Wringing praise from critics for Guy Ritchie’s King Arthur: Legend of the Sword has been as challenging as, well, wriggling that stubborn blade from a stone. But the mythical landscape, filmed entirely in the United Kingdom, proves to be just the ticket…or at least, worth the price of one.
Here’s a quick look at the highs and lows of a movie which, at times, can be as challenging as the terrain.
If you’re a fan of Ritchie’s films, you probably won’t be disappointed in this action-packed popcorn gobbler. True to form, its filled with fast-paced banter, a throbbing modern soundtrack, and manic, crime caper-style energy, as Arthur (played with tough guy bravado by Charlie “Sons of Anarchy” Hunnam) and his merry band of miscreants have fun stormin’ the castle.
Admittedly, I could’ve done without the improbably oversized evil elephants. Ditto Ritchie’s dystopian vision of Camelot, which has nothing in common with the most congenial spot for happily-ever-aftering regaled in the 1960s musical Camelot, where “the rain may never fall ‘til after sundown.” (In England? If only.)
Ritchie’s kingdom, by contrast, is more akin to Mordor. It’s a dungeons-and-dark-magic fortress where you half expect an army of ornery orcs to charge in to aid Jude Law’s villainous King Vortigern, usurper to the throne.
The director’s decision to bequeath David Beckham a cameo as a scar-faced soldier has attracted a few derisive sniggers, but there’s one bit of casting Ritchie did get undeniably right. Namely, awarding some of the most magnificent settings in England, Scotland and Wales a guest starring role as Arthur’s legendary landscape.
VisitBritain has prepared an interactive map for those who wish to walk in Arthur’s footsteps and see the best of Great Britain for themselves. Read on below for the filmmakers’ top pick of UK film locations and behind-the-scenes scoop.
Behind the Scenes
Filming in the UK might seem a natural decision, but as location managers Amanda Stevens and Lottie Mason reveal, it almost didn’t happen.
Speaking ahead of a movie preview at London’s Covent Garden Hotel, the pair admit that they had originally considered shooting in Iceland or New Zealand, both renowned for their dramatic geography. “Then we thought, hang on, why aren’t we looking here?” Stevens recalls.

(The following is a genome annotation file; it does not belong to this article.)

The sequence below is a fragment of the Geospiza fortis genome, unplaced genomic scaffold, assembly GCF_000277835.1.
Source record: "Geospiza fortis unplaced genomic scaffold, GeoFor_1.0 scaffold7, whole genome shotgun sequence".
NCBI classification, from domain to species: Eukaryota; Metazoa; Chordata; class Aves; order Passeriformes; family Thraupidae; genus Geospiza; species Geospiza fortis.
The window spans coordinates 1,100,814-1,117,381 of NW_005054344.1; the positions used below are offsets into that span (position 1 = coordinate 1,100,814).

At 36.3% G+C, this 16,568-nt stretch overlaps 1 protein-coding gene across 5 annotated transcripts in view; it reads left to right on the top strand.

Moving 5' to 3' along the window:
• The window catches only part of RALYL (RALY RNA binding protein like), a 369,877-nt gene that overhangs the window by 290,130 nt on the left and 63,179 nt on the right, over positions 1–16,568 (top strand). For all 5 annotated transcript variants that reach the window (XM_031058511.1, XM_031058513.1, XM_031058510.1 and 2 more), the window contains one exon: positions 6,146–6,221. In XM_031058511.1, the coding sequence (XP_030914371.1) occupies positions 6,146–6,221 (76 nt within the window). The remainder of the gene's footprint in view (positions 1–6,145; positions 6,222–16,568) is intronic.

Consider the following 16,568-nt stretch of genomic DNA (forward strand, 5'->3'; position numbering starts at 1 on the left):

“We wanted to stay in the UK, because of the heritage of the legend,” Mason explains. “Every part of the UK has an Arthur story. Everybody owns him.”
Many of their most memorable scenes were filmed in Wales. Stevens felt Snowdonia National Park in North Wales perfectly captured the spirit of the Darklands, “a mythical land where Arthur goes walkabout and becomes a man.” It was also here where, as the camera crew perched on a narrow ledge atop a sheer granite cliff, several stuntmen took a daring, 85-foot-leap into the water.
In another scene set in Wales, Arthur, attempting to escape his fate as the future king, angrily casts Excalibur into a lake. The setting is particularly apt, as two Welsh lakes, Llyn Llydaw and Llyn Ogwen, both claim to be the resting place of the fabled blade…although in the film (spoiler alert!), it’s returned to him by a watery wench in a mud puddle.
For her part, Mason singles out the Quiraing on Scotland’s Isle of Skye as “the most spectacular place. The light is like something I’ve never seen before, like a different world,” she marvels.
Of course, there were practical bonuses to filming in Scotland and Wales, as well. “We didn’t need any security, because no one nicks anything!” Stevens jokes.
In England, she and Mason were especially partial to the ancient, towering trees of the Forest of Dean, and Windsor Great Park, where Prince Philip paid the crew a visit. But aside from the occasional, unexpected royal audience, Stevens says that Windsor Great Park boasts another perk for film makers. “Because its owned by the Queen,” she grins, “you don’t have to get planning permission.”
Stevens’ only regret is that they didn’t film in a castle, despite the fact that the UK is home to dozens of historic old piles, including Cornwall’s Tintagel, where Arthur was allegedly conceived. However, lighting, safety and ease of access dictated that the crew build their own Camelot castle, incongruously situated alongside England’s M25 highway. It’s probably just as well, as ol’ Camelot takes quite a beating, between the rampaging pachyderms and a giant snake that would’ve had Indiana Jones quaking in his boots.
As for the real-world locations, they remain as formidable and awe-inspiring as they have throughout the ages.
“We get very blasé about (Britain’s natural beauty),” Stevens says. “But hopefully, after seeing this film, more people will give the UK a chance.”